Traditional land uses are not only important to the economics of the Eastern Shore but the culture as well. Farmer and landowner Dan Milburn explained, “I wanted to preserve the farm for future generations not just the next generation. I want my grandsons and my great grandsons to say, ‘that was my pop pop’s.’”

VES Land Trust Earns National Recognition

Accreditation Promotes Public Trust, Ensures Permanence


Virginia Eastern Shore (VES) Land Trust, a local non-profit that assists landowners with voluntary permanent land preservation, announced today it has achieved renewed accreditation – a mark of distinction in land conservation. The Land Trust Accreditation Commission awarded renewed accreditation, signifying its confidence that VES Land Trust’s lands will be protected forever.


“Being accredited illustrates to our community that we are working at the highest level of competency in our field. It is a promise that VES Land Trust strictly adheres to the industry’s best practices when working on new conservation easements and stewarding those already in place,” commented John Edmund Tankard III, VES Land Trust President.


Almost 15 million acres of farms, forests and natural areas vital to healthy communities – an area about the size of the state of West Virginia – are permanently conserved by an accredited land trust. VES Land Trust protects 13,786 acres in Northampton and Accomack counties.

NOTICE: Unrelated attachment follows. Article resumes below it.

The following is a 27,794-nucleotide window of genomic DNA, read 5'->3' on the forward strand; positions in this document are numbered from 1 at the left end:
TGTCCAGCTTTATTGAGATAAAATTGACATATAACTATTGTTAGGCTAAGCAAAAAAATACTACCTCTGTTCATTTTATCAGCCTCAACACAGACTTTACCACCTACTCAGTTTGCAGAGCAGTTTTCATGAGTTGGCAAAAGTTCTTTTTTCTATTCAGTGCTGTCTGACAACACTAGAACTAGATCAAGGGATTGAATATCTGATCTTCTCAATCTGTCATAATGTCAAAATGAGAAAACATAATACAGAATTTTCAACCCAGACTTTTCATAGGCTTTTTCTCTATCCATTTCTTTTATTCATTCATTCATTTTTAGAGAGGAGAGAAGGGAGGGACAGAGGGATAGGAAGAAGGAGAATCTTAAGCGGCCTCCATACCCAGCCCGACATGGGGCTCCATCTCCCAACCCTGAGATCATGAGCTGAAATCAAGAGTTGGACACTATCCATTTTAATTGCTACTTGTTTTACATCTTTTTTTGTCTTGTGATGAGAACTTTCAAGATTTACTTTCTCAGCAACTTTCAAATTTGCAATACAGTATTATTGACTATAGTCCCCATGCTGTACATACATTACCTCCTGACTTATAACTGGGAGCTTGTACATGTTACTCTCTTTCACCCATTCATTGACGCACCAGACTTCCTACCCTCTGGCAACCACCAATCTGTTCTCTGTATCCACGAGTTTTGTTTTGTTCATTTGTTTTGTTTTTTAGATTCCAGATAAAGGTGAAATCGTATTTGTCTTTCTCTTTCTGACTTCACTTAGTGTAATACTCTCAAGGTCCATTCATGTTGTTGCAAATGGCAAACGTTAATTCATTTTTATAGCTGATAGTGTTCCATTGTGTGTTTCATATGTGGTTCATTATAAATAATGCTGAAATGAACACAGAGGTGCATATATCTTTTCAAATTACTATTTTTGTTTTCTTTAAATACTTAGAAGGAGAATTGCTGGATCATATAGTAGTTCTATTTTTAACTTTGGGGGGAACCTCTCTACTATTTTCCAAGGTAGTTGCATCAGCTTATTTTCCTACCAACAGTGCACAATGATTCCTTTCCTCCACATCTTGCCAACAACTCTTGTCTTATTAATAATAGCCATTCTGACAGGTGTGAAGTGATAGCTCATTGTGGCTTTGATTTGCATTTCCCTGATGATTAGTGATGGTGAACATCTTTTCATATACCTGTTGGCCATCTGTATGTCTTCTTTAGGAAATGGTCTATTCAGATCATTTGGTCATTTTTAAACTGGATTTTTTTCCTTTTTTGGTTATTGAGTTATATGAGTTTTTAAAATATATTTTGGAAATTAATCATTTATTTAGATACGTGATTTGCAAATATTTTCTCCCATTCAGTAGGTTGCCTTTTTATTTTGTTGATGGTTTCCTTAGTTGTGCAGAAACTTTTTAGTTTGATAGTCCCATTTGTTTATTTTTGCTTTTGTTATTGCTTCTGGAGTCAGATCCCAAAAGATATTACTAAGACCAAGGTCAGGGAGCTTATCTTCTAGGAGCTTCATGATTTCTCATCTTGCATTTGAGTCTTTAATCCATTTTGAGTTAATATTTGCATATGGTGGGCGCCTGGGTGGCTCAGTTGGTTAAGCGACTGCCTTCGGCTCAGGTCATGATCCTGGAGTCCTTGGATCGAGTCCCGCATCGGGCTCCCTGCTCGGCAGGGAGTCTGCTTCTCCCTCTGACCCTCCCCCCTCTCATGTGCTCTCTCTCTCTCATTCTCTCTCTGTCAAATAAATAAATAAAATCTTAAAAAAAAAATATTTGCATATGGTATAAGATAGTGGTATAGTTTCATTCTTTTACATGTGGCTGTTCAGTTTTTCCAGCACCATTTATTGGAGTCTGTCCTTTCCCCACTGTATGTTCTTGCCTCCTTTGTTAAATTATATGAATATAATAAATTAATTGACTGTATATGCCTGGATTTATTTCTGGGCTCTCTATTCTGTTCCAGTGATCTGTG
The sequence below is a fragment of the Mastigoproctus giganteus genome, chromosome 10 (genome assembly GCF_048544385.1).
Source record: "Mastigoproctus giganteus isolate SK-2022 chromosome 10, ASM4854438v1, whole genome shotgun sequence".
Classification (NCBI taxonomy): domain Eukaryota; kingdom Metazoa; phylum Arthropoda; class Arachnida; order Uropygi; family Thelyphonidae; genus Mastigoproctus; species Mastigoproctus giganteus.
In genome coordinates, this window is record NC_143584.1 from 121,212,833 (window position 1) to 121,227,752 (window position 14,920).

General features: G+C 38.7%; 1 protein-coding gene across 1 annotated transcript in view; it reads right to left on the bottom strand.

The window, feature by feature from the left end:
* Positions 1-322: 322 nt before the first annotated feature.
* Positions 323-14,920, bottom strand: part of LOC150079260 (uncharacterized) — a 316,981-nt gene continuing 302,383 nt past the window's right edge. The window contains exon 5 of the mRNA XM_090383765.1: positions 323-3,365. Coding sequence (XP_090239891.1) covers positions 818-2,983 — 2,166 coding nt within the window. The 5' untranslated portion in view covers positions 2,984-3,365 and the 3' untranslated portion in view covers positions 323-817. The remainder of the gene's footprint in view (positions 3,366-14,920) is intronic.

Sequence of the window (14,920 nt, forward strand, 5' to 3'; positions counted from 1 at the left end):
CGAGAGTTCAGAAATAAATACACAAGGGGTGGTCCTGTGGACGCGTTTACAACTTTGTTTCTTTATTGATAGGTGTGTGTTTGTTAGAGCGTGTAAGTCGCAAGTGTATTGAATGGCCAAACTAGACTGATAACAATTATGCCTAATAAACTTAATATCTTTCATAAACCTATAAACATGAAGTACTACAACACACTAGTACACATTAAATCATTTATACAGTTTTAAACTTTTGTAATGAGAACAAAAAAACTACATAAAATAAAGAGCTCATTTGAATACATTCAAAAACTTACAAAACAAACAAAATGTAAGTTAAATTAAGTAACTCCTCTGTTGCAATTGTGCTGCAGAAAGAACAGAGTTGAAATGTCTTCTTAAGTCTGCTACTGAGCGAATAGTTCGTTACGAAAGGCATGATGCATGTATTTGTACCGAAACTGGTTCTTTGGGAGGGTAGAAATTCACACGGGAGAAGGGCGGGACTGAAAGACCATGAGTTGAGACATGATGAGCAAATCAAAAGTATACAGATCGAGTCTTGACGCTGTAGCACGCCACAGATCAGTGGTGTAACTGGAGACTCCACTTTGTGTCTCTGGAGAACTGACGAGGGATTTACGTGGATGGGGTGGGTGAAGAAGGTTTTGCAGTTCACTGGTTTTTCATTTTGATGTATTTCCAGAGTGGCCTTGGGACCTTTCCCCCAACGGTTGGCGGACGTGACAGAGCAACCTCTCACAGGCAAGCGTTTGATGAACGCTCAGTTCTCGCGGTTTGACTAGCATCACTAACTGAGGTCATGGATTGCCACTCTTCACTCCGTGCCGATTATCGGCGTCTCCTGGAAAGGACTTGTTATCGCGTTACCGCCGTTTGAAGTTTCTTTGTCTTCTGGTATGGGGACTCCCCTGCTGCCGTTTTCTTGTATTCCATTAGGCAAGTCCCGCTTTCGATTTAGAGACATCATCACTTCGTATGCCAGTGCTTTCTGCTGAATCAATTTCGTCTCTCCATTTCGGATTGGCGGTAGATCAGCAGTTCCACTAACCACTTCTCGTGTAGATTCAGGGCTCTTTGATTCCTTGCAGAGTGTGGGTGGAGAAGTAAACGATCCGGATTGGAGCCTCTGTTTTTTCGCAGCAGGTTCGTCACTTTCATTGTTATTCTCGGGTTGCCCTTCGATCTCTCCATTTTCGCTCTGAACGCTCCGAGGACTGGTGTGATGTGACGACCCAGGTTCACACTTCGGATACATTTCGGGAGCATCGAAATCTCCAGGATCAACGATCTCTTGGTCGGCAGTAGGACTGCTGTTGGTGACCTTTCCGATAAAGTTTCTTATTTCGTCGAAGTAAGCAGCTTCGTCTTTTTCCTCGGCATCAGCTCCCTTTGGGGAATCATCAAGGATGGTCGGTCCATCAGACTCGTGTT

VES Land Trust was formed in 2003 by a group of citizens who envisioned a mechanism for local land protection. VES Land Trust works closely with landowners to protect the Eastern Shore way of life, keeping land available for farming, buffering creeks and waterways to protect water quality for recreation and aquaculture, and maintaining natural spaces for wildlife and hunting.


VES Land Trust was among 38 land trusts across the United States to achieve accreditation or to have accreditation renewed in August. VES Land Trust is one of the more than 350 accredited land trusts that demonstrate their commitment to professional excellence through accreditation, helping to maintain the public’s trust in their work.


“It is exciting to recognize VES Land Trust with this distinction,” said Tammara Van Ryn, executive director of the Commission. “Accredited land trusts stand together, united behind strong ethical standards ensuring the places people love will be conserved forever. This network of land trusts has demonstrated fiscal accountability, strong organizational leadership and lasting stewardship of conservation land.”


Each accredited land trusts must apply for renewal every five years and undergoes a comprehensive review as part of its renewal application. VES Land Trust first became accredited in 2011. The process is rigorous and strengthens land trusts so they can help landowners and communities achieve their goals.